Here are a few items noted with pleasure at other blogs:
- James Wagner's admiration for a picture of Bavarian herdsmen may have had other motivations, but it led to the following observation: "When heard in the mountains, the cattle often out of sight, the sound of even one of those bells is absolutely sublime." This made me remember being in the Alps in Switzerland several years ago. We had stopped on the side of a small mountain pass road to have a picnic. While we were eating, a herd of cows came up into the nearby pasture, and the sound of several hundred massive cowbells was overwhelmingly beautiful. I can still imagine that glorious tintinnabulation in my mind's ear. On a different trip, to hike up to Lac Blanc from Chamonix, we met a goatherd who sold fresh goat's cheese right there on the mountain. The taste of that cheese was the gustatory equivalent of the sound that James admires.
- Todd Gibson has had a great idea at From the Floor:
Dan Flavin must have known that he had made his breakthrough with the diagonal of May 25, 1963 (to Constantin Brancusi) because he decided that one copy wasn’t enough. He specified that the piece be executed with nine different fluorescent tubes (yellow, daylight, cool white, warm white, soft white, blue, green, pink, and red), each one in an edition of three. [...] The catalogue says that two pieces from this series of 27 have never been executed and are (theoretically) still available for purchase from the estate. Interested in buying one of these historically important Flavin works? There is one available in warm white and another in soft white. Of course you could always just buy an eight-foot fixture and the correct bulb from The Home Depot and install it yourself at a 45 degree angle from the floor.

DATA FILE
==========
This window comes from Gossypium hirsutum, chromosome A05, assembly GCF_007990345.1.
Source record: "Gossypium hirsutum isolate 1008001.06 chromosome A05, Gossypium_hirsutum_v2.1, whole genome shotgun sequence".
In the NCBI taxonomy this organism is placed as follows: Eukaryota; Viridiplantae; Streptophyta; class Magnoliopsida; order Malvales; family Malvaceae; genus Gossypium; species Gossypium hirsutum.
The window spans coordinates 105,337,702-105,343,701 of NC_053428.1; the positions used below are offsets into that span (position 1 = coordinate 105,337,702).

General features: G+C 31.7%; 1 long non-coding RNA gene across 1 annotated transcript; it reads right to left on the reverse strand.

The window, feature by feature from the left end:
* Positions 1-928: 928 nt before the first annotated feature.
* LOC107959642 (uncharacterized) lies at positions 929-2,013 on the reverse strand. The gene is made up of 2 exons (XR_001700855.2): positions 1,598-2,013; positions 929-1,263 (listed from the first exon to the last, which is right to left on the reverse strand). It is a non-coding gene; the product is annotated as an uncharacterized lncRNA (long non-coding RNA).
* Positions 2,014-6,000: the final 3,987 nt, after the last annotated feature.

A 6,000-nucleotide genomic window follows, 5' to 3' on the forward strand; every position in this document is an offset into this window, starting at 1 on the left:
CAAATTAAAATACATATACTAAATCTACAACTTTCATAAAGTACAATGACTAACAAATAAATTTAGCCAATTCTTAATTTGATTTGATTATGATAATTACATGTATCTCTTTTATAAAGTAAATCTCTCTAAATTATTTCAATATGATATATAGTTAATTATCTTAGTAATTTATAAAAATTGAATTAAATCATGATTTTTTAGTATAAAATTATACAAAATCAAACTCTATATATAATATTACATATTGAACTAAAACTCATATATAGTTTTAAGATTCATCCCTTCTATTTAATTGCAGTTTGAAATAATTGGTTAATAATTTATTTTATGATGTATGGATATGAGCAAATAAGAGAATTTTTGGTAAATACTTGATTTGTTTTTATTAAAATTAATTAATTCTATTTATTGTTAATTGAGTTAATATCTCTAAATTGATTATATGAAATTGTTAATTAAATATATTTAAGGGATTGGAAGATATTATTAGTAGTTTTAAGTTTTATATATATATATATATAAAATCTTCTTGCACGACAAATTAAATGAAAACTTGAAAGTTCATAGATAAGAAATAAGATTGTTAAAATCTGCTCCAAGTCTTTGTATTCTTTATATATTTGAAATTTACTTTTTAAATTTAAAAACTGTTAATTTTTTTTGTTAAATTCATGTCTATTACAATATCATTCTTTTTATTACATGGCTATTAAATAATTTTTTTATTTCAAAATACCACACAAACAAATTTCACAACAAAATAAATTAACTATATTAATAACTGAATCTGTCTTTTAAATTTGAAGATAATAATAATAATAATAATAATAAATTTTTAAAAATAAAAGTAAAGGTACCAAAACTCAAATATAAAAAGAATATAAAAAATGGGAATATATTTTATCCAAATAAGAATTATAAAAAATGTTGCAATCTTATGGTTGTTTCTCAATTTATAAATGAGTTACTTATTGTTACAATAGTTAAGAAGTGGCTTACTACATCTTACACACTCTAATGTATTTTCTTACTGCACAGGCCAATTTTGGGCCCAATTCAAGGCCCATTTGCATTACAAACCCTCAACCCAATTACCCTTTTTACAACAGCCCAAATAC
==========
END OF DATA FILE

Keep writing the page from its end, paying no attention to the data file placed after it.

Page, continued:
- Greg Allen, who has been trying to make up for the deficiencies of The New Yorker's Web site at greg.org, related the good news that Google News is indexing the magazine's online articles. Wahoo!
- Music theory nerds, unite! At Musical Perceptions, Scott Spiegelberg posted a long joke to make music theorists laugh:
A 'C,' an E-flat, and a 'G' go into a bar. The bartender says: "Sorry, but we don't serve minors." So the E-flat leaves, and the C and the G have an open fifth between them. After a few drinks, the fifth is diminished and the G is out flat. An F comes in and tries to augment the situation, but is not sharp enough.If this does not strike you as funny, you need to advance your music education. If you do find it funny, that's only the first paragraph!
- Do we already hear so much of Mozart's music in live performance that the upcoming major anniversary events are unnecessary? At Adaptistration, Drew McManus let us know about his article in The Partial Observer about what too much Mozart can do. There he reports the felicitous news that "in case you do live in an area which has contracted Mozart fever you can always escape to Graz, Austria which has declared their town a 'Mozart Free Zone' for 2006 and banned all public performances of Mozart's music."